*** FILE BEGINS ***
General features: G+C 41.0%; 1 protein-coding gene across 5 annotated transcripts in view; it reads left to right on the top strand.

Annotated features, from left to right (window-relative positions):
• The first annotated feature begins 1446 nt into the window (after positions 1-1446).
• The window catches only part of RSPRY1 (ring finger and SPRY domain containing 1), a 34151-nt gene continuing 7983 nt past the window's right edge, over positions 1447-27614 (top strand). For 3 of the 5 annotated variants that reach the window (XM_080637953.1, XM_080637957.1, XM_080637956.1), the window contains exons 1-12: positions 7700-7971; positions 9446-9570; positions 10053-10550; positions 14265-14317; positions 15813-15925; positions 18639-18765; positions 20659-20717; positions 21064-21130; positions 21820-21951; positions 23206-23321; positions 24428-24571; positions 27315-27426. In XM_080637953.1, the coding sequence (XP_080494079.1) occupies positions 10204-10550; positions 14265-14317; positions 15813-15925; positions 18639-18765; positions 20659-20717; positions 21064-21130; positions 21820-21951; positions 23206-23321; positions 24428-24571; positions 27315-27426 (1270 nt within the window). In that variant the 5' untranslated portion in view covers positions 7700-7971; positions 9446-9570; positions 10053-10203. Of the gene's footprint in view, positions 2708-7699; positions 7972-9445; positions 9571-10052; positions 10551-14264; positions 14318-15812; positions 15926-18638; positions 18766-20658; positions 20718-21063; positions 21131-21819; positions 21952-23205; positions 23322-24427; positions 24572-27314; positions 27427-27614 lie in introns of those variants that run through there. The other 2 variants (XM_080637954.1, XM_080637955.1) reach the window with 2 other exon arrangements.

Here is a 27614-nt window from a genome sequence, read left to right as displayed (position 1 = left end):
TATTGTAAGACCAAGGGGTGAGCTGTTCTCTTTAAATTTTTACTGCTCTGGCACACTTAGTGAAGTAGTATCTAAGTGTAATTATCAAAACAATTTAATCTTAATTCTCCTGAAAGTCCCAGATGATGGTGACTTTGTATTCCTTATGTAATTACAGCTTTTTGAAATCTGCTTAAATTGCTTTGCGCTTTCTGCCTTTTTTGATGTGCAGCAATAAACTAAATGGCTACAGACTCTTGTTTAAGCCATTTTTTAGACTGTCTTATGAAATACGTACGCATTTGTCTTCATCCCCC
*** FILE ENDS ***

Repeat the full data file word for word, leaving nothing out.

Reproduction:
General features: G+C 41.0%; 1 protein-coding gene across 5 annotated transcripts in view; it reads left to right on the top strand.

Annotated features, from left to right (window-relative positions):
• The first annotated feature begins 1446 nt into the window (after positions 1-1446).
• The window catches only part of RSPRY1 (ring finger and SPRY domain containing 1), a 34151-nt gene continuing 7983 nt past the window's right edge, over positions 1447-27614 (top strand). For 3 of the 5 annotated variants that reach the window (XM_080637953.1, XM_080637957.1, XM_080637956.1), the window contains exons 1-12: positions 7700-7971; positions 9446-9570; positions 10053-10550; positions 14265-14317; positions 15813-15925; positions 18639-18765; positions 20659-20717; positions 21064-21130; positions 21820-21951; positions 23206-23321; positions 24428-24571; positions 27315-27426. In XM_080637953.1, the coding sequence (XP_080494079.1) occupies positions 10204-10550; positions 14265-14317; positions 15813-15925; positions 18639-18765; positions 20659-20717; positions 21064-21130; positions 21820-21951; positions 23206-23321; positions 24428-24571; positions 27315-27426 (1270 nt within the window). In that variant the 5' untranslated portion in view covers positions 7700-7971; positions 9446-9570; positions 10053-10203. Of the gene's footprint in view, positions 2708-7699; positions 7972-9445; positions 9571-10052; positions 10551-14264; positions 14318-15812; positions 15926-18638; positions 18766-20658; positions 20718-21063; positions 21131-21819; positions 21952-23205; positions 23322-24427; positions 24572-27314; positions 27427-27614 lie in introns of those variants that run through there. The other 2 variants (XM_080637954.1, XM_080637955.1) reach the window with 2 other exon arrangements.

Here is a 27614-nt window from a genome sequence, read left to right as displayed (position 1 = left end):
TATTGTAAGACCAAGGGGTGAGCTGTTCTCTTTAAATTTTTACTGCTCTGGCACACTTAGTGAAGTAGTATCTAAGTGTAATTATCAAAACAATTTAATCTTAATTCTCCTGAAAGTCCCAGATGATGGTGACTTTGTATTCCTTATGTAATTACAGCTTTTTGAAATCTGCTTAAATTGCTTTGCGCTTTCTGCCTTTTTTGATGTGCAGCAATAAACTAAATGGCTACAGACTCTTGTTTAAGCCATTTTTTAGACTGTCTTATGAAATACGTACGCATTTGTCTTCATCCCCC